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Health Care Hangover

March 22, 2010

(Updated below the fold)

Yes, the nation has been hit by the atomic bomb of health-care reform and I have to say something.  It’s been the 500-pound elephant in the room of the Observatory over the past week, and now that it’s finally over, I guess I’ll have to acknowledge it.  There are basically two emotions that conservatives have been expressing this morning as a result of the overhaul passing this weekend: rage and hopeless optimism.  Bart Stupak, the “centrist”, “pro-life” Democrat, was called a “baby killer”, Rush Limbaugh called Democrats “bastards” on the air, and several state attorney generals are filing lawsuits to have the bill (excuse me, law) deemed unconstitutional because of the individual mandate (that’s deem like the Court does, not deem as in Demon Pass).  Because I’m pessimistic enough to be pretty certain that there’s nothing we can do for this not to happen, I’m not even going to waste any energy getting riled up.  I’m almost glad just because we get to talk about something else now.  That said, the showing that the “pro-life” Democratic bloc put up in the House was drastically poor.  They caved because of an executive order?  Really?  That’s reassuring.  But it’s not all that’s bad about this.

If you haven’t had your Zoloft yet today, take it before you read this paragraph.   Here’s what’s wrong with this law: The architects of the bill catastrophically failed, aside from the half-assed attempts to cut Medicare, to address the issues that are actually screwed up in the American health-care system: the radical decline of out-of-pocket costs, which are only enhanced by defensive medicine as a product of medical litigation, that makes us spend more per person on health care than any other country in the world.  There is zero incentive produced by this law for consumers buy catastrophic coverage except for the excise tax on high-cost plans which doesn’t kick in for another eight years, when this President will be long out of office.  If you’re thinking that those politicians in power in 2018 will be more inclined to go get a beer with Mahmoud Ahmadinejad than to enact a new tax on a significant portion of the population, then you and I are speaking the same language (something that also applies to the “doc fix”).  Scrap both of those, and the bill isn’t even deficit-neutral over the next ten years anymore.  Not to mention that it’s probably not even paid for with both of those things included.  It’s just spending.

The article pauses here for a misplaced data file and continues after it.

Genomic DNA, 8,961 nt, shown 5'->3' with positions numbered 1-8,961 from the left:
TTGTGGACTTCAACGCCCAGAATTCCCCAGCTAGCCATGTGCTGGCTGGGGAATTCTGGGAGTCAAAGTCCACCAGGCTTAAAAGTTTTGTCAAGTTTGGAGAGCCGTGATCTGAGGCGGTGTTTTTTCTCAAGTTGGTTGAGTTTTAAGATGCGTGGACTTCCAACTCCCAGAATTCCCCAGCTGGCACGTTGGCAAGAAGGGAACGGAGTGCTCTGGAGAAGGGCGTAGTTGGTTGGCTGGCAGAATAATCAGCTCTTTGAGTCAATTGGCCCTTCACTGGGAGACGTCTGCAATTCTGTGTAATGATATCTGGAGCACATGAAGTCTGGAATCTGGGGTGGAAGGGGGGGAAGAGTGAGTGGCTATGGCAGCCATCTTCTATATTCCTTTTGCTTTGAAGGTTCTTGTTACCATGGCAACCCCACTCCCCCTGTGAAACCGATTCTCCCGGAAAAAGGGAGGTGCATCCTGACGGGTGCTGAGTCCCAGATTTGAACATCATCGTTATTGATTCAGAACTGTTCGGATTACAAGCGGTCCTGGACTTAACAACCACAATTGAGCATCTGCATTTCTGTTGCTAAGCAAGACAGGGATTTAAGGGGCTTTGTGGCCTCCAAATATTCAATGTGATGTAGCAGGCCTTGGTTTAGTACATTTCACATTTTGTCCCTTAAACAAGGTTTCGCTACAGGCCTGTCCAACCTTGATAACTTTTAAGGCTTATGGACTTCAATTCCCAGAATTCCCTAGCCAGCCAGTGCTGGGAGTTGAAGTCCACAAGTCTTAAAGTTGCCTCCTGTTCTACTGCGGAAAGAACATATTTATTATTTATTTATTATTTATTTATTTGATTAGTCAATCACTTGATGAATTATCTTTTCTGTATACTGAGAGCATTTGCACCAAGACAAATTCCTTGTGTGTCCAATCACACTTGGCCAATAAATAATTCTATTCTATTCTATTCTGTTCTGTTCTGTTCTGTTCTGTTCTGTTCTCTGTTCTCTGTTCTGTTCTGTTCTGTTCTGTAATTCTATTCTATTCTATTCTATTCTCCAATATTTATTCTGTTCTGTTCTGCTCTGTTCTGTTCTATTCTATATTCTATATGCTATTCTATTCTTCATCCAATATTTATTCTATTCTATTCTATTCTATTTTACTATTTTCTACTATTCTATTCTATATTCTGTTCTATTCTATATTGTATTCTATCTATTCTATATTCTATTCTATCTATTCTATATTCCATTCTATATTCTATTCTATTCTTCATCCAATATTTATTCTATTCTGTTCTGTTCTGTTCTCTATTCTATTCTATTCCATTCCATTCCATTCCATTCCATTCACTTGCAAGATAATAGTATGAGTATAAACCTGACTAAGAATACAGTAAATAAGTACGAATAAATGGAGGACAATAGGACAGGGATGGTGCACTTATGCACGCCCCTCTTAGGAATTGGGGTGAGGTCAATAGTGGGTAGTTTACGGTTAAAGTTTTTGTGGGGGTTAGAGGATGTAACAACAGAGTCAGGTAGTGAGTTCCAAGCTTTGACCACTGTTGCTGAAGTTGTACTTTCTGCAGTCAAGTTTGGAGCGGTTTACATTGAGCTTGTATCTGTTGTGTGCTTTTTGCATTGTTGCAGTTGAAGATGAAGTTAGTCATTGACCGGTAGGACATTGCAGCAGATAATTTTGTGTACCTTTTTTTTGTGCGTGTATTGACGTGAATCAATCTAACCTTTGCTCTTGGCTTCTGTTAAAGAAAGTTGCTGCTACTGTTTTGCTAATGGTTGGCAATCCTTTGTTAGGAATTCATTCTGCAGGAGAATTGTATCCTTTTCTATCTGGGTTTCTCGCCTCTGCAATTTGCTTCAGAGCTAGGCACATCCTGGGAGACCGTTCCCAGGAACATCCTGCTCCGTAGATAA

And it’s spending on health-care coverage, whose growth will not be slowed by this law, for a huge amount of people.  If there’s anything Medicare has taught us, it’s that you can’t take away people’s health insurance once you’ve given it to them.  That’s why I think it is impossible to repeal what will be our new health-care system in four years.  Maybe Republicans can win the next two elections and try to repeal in 2013, but do you really, really have any confidence in their ability to get that done?  Me neither.  Therefore, I’m taking a pass on all these comments from the Polyannas in the conservative blogosphere.  Bill Kristol is just flat-out in denial:

Last night’s victory was the culmination of Obama’s health care effort, which has been his version of  Napoleon’s Russia campaign. He won a short-term victory, but one that will turn out to mark an inflection point on the road to defeat, and the beginning of the end of the Democratic party’s dominance over American politics. Last night was Obama’s Borodino. Obama’s Waterloo will be November 6, 2012.

That’s just wrong.  The Democratic Party’s dominance over American politics will remain for the rest of the time that there is a United States of America.  Entitlement repeal is impossible.  Even it’s it better for you, better for everybody else, and better for the country.  A sobering thought for a sobering day.

UPDATE:  Okay, maybe that was a little morose.  I’ll give you something to cheer you up: if Medicare does end up being cut in any shape form or fashion due to this law, then maybe in the future we won’t have to cut our defense spending as much as we would have otherwise had to in order to compensate for the the deficits produced.  I’ll drink to that!

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